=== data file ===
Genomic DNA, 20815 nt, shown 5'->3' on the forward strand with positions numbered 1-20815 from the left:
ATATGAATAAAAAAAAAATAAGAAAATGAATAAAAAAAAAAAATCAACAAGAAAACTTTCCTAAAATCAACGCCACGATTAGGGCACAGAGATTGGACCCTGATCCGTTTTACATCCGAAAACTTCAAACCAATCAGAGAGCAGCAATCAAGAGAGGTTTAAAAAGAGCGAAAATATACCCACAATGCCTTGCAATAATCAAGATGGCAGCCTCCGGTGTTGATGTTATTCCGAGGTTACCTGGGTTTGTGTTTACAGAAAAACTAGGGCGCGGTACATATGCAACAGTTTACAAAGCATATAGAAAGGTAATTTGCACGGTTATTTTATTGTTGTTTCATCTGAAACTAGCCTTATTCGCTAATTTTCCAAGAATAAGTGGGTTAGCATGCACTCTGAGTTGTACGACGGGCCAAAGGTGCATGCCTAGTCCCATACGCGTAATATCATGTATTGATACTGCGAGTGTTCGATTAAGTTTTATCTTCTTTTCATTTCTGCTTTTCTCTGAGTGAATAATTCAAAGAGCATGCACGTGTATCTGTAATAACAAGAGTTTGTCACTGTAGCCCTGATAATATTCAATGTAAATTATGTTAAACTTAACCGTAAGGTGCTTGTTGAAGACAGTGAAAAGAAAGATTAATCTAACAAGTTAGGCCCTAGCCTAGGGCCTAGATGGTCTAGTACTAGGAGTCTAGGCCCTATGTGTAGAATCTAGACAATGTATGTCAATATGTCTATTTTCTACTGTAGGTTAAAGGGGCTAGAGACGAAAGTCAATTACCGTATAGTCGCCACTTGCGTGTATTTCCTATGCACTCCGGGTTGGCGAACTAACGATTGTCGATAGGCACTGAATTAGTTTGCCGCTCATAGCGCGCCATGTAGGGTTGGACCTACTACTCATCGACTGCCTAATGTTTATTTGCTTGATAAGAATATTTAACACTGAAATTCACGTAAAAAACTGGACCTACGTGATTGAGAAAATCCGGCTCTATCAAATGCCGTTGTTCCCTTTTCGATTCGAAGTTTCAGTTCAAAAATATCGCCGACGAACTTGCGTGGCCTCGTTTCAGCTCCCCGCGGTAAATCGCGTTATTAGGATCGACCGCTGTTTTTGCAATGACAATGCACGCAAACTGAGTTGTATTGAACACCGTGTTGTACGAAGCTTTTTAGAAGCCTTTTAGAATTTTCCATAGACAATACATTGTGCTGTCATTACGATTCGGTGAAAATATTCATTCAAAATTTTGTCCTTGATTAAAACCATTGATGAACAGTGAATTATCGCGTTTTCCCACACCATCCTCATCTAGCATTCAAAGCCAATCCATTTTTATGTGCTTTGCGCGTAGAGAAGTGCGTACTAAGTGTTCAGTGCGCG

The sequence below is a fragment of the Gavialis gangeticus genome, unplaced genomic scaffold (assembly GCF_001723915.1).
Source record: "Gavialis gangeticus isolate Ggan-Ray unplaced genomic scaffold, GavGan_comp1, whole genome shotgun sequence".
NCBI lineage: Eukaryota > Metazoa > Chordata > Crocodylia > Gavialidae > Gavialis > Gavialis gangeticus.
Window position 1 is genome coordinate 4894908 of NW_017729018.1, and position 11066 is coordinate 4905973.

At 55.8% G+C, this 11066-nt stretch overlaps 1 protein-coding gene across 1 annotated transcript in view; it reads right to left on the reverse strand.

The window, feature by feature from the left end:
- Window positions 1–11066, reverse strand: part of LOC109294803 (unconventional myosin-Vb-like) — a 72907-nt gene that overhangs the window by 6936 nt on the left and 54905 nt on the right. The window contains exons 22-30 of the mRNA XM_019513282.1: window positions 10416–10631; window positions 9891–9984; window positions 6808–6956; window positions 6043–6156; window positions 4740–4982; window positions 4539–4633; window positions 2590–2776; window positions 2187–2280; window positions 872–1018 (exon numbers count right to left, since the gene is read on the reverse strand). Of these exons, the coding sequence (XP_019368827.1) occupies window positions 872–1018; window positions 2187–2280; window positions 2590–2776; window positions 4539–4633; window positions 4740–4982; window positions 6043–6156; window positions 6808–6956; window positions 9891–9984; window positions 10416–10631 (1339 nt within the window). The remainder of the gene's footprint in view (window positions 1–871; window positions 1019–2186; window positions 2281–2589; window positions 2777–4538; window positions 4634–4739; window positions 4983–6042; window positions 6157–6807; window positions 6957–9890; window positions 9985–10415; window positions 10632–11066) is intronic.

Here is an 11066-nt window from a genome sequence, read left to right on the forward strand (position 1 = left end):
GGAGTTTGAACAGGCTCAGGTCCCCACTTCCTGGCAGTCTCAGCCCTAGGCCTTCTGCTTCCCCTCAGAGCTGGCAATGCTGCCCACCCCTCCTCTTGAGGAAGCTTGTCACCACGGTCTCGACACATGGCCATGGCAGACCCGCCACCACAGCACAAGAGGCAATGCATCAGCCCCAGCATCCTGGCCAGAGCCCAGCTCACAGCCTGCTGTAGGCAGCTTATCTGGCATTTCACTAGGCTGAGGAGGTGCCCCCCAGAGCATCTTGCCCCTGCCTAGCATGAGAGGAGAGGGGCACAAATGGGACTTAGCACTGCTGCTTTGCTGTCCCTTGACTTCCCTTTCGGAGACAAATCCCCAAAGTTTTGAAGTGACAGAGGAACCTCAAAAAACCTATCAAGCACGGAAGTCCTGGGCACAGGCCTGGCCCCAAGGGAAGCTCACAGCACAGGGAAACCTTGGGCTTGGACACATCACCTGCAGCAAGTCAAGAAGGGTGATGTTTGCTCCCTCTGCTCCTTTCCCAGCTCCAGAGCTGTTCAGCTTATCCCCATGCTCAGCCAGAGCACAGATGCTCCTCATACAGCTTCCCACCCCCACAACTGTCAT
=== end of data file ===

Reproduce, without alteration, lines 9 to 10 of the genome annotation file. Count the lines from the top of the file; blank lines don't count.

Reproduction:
- Window positions 1–11066, reverse strand: part of LOC109294803 (unconventional myosin-Vb-like) — a 72907-nt gene that overhangs the window by 6936 nt on the left and 54905 nt on the right. The window contains exons 22-30 of the mRNA XM_019513282.1: window positions 10416–10631; window positions 9891–9984; window positions 6808–6956; window positions 6043–6156; window positions 4740–4982; window positions 4539–4633; window positions 2590–2776; window positions 2187–2280; window positions 872–1018 (exon numbers count right to left, since the gene is read on the reverse strand). Of these exons, the coding sequence (XP_019368827.1) occupies window positions 872–1018; window positions 2187–2280; window positions 2590–2776; window positions 4539–4633; window positions 4740–4982; window positions 6043–6156; window positions 6808–6956; window positions 9891–9984; window positions 10416–10631 (1339 nt within the window). The remainder of the gene's footprint in view (window positions 1–871; window positions 1019–2186; window positions 2281–2589; window positions 2777–4538; window positions 4634–4739; window positions 4983–6042; window positions 6157–6807; window positions 6957–9890; window positions 9985–10415; window positions 10632–11066) is intronic.

Here is an 11066-nt window from a genome sequence, read left to right on the forward strand (position 1 = left end):